PENDERGRASS, Ga. – A few years ago, when the city of Pendergrass’ train depot needed to be refurbished, the city wasted no time getting to work.
“That’s the center of our town,” the city’s mayor told the Athens Banner-Herald newspaper in 2005. “We couldn’t very well tear down what was the center of downtown. It has a lot of significance.”
The railroad played an important role in the town’s history. Built in 1883, the same year the Gainesville, Jefferson and Southern Railroad was completed through town, the small train depot served passengers until 1927. In about 1940, the edifice was moved to the other side of the train tracks to make room for an updated U.S. Highway 129.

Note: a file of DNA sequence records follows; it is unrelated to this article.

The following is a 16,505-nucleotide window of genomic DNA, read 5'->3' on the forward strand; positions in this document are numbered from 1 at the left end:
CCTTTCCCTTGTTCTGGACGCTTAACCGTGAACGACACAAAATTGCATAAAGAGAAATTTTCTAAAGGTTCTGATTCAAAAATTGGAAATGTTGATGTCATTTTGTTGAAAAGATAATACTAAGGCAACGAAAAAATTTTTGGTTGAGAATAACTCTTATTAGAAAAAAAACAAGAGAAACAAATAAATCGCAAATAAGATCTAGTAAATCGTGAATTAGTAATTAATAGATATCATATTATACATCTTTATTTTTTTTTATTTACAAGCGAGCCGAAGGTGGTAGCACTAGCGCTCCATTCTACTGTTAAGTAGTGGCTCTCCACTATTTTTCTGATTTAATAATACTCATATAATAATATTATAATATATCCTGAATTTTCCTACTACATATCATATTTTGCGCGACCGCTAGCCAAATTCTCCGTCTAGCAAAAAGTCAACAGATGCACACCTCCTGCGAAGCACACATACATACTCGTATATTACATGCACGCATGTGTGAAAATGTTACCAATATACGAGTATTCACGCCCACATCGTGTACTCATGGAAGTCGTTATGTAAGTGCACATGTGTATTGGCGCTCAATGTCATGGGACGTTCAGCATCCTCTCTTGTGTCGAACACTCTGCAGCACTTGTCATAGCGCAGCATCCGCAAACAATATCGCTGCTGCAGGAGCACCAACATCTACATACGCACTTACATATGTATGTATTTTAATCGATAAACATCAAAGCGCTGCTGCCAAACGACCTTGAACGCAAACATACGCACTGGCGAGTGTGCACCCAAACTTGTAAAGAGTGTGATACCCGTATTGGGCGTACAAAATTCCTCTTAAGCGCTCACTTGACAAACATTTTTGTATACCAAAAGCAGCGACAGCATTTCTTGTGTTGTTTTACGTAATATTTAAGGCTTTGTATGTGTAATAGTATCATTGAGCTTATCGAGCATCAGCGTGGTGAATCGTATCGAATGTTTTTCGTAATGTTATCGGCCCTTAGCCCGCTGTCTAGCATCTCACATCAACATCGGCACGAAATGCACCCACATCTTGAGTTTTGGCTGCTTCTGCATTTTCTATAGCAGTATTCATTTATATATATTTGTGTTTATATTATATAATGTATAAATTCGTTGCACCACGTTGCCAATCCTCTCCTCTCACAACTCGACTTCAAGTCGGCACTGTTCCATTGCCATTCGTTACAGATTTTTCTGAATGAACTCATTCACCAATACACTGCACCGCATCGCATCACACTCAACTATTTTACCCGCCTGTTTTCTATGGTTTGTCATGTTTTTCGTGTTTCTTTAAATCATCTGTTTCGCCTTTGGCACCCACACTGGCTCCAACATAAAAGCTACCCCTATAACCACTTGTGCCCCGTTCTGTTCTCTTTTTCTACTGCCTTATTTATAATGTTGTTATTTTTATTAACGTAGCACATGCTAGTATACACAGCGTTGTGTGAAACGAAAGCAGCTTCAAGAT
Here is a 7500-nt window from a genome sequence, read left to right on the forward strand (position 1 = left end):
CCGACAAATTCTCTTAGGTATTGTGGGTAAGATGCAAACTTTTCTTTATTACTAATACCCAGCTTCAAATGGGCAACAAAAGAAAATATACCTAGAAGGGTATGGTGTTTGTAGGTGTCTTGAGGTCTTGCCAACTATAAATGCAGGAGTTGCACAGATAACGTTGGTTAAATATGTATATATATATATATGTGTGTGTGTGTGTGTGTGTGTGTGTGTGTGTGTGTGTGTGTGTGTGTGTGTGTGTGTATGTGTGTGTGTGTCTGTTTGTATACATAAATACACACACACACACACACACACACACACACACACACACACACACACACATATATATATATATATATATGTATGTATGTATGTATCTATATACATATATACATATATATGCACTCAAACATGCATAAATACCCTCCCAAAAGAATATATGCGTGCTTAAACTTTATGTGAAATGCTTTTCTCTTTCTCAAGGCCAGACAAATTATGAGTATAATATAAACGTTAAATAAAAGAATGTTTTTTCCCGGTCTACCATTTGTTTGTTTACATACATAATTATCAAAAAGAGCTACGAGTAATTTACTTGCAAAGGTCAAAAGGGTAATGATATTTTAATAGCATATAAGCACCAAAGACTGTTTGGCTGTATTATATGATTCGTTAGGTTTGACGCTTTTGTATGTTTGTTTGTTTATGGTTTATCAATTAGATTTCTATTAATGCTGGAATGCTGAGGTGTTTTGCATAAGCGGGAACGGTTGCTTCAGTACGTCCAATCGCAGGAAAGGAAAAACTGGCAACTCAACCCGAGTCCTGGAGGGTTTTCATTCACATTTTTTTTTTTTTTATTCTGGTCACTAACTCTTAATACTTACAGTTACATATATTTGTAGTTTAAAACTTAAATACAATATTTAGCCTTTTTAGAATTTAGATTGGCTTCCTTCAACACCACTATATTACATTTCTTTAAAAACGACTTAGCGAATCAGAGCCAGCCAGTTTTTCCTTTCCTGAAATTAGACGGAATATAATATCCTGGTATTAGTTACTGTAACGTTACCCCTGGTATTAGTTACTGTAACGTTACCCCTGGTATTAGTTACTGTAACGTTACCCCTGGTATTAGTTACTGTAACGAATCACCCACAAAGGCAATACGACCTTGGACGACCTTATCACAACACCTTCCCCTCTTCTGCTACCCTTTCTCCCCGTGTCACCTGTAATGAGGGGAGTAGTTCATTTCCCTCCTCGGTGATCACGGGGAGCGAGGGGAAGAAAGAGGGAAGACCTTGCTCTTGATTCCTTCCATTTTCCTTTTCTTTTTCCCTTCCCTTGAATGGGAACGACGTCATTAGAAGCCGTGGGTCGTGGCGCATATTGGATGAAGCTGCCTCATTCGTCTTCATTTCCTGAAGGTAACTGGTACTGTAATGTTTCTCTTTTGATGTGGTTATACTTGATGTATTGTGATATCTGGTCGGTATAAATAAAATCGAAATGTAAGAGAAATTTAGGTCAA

Railroad stations are as old as railroads themselves, dating to the first half of the 19th century. Stations come in all shapes and sizes and styles of architecture. While there are a number of grand structures that dot the country – New York’s Grand Central Terminal comes to mind – many of the depot nationwide are much smaller, along the lines of Pendergrass’ depot.
While a number of train stations are still in use by Amtrak, local commuter railroads or even freight railroads, a significant percentage have new uses, ranging from museums, to civic halls to private businesses. Many are on the National Register of Historic Places, including Atlanta’s 1918 depot on Peachtree Street.
While the Atlanta depot still serves Amtrak’s Crescent, it was not originally the city’s main depot; it was a suburban stop, as hard as that may be to believe. However, two of the city’s grand structures – Terminal Station and Union Station – were demolished in the 1970s – a fate many stations have suffered over the years.